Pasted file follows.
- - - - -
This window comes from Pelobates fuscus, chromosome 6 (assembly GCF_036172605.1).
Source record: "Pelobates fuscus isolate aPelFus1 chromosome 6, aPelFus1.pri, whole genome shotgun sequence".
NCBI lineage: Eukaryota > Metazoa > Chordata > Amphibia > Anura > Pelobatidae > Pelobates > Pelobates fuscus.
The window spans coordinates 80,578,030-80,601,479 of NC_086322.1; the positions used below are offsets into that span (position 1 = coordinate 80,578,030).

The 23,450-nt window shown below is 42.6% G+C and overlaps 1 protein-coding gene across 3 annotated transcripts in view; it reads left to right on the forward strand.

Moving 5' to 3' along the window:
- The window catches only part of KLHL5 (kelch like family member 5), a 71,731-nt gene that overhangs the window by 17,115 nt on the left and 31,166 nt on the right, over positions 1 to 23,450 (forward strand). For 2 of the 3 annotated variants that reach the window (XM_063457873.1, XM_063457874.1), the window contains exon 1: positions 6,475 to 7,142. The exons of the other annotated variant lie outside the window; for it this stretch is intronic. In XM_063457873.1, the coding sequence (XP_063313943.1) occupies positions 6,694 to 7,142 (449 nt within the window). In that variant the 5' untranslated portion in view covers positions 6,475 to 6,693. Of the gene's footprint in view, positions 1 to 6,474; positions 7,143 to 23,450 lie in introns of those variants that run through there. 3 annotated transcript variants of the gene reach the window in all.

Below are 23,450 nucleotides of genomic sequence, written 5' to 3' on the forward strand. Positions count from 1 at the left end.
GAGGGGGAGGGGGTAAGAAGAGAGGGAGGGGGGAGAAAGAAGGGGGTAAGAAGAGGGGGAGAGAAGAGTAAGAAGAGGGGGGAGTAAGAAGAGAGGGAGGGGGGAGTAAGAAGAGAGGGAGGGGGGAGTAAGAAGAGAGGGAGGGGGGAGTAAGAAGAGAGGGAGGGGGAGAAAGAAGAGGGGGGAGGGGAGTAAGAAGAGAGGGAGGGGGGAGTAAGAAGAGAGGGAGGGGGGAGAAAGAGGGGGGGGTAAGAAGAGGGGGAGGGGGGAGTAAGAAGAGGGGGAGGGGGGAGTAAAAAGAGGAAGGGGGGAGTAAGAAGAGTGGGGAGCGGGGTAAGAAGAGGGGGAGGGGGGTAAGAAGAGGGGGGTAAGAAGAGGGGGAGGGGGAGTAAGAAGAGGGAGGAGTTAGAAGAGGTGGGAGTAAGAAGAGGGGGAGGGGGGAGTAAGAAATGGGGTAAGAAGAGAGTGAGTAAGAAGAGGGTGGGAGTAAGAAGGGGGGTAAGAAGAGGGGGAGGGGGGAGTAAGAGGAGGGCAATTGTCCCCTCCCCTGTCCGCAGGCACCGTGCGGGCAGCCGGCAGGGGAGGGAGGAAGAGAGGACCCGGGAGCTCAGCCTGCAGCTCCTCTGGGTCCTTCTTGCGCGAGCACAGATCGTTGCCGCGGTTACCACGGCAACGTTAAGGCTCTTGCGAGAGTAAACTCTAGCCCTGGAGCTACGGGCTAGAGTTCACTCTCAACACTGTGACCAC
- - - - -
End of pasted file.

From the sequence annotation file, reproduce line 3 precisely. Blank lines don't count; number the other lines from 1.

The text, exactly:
NCBI lineage: Eukaryota > Metazoa > Chordata > Amphibia > Anura > Pelobatidae > Pelobates > Pelobates fuscus.